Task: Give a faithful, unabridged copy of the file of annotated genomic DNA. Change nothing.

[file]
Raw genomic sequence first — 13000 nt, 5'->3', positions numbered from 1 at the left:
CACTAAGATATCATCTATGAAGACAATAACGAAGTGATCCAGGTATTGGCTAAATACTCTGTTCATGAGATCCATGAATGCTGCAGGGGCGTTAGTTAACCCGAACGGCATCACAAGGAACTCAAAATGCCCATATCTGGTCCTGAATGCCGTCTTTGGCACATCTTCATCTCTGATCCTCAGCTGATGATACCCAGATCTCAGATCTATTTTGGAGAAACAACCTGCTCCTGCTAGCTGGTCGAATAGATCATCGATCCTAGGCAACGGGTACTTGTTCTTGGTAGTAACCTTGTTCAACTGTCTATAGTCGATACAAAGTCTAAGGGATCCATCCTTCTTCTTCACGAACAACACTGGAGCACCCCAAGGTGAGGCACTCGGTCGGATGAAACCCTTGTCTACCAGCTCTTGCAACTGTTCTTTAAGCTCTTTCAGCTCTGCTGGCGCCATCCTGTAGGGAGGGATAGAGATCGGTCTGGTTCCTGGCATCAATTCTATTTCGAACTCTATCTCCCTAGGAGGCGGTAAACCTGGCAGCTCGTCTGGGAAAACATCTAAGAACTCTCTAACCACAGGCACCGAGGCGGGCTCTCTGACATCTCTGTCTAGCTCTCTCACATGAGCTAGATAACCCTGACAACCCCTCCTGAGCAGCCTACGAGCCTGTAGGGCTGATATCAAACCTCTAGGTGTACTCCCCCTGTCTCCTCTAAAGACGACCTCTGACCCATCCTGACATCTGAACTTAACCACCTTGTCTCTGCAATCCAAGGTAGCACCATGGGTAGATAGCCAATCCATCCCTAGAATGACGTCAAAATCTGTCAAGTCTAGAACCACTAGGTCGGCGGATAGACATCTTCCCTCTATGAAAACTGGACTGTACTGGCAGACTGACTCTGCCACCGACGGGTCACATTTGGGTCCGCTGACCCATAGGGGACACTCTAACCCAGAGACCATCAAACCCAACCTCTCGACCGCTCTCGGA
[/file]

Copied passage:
Raw genomic sequence first — 13000 nt, 5'->3', positions numbered from 1 at the left:
CACTAAGATATCATCTATGAAGACAATAACGAAGTGATCCAGGTATTGGCTAAATACTCTGTTCATGAGATCCATGAATGCTGCAGGGGCGTTAGTTAACCCGAACGGCATCACAAGGAACTCAAAATGCCCATATCTGGTCCTGAATGCCGTCTTTGGCACATCTTCATCTCTGATCCTCAGCTGATGATACCCAGATCTCAGATCTATTTTGGAGAAACAACCTGCTCCTGCTAGCTGGTCGAATAGATCATCGATCCTAGGCAACGGGTACTTGTTCTTGGTAGTAACCTTGTTCAACTGTCTATAGTCGATACAAAGTCTAAGGGATCCATCCTTCTTCTTCACGAACAACACTGGAGCACCCCAAGGTGAGGCACTCGGTCGGATGAAACCCTTGTCTACCAGCTCTTGCAACTGTTCTTTAAGCTCTTTCAGCTCTGCTGGCGCCATCCTGTAGGGAGGGATAGAGATCGGTCTGGTTCCTGGCATCAATTCTATTTCGAACTCTATCTCCCTAGGAGGCGGTAAACCTGGCAGCTCGTCTGGGAAAACATCTAAGAACTCTCTAACCACAGGCACCGAGGCGGGCTCTCTGACATCTCTGTCTAGCTCTCTCACATGAGCTAGATAACCCTGACAACCCCTCCTGAGCAGCCTACGAGCCTGTAGGGCTGATATCAAACCTCTAGGTGTACTCCCCCTGTCTCCTCTAAAGACGACCTCTGACCCATCCTGACATCTGAACTTAACCACCTTGTCTCTGCAATCCAAGGTAGCACCATGGGTAGATAGCCAATCCATCCCTAGAATGACGTCAAAATCTGTCAAGTCTAGAACCACTAGGTCGGCGGATAGACATCTTCCCTCTATGAAAACTGGACTGTACTGGCAGACTGACTCTGCCACCGACGGGTCACATTTGGGTCCGCTGACCCATAGGGGACACTCTAACCCAGAGACCATCAAACCCAACCTCTCGACCGCTCTCGGA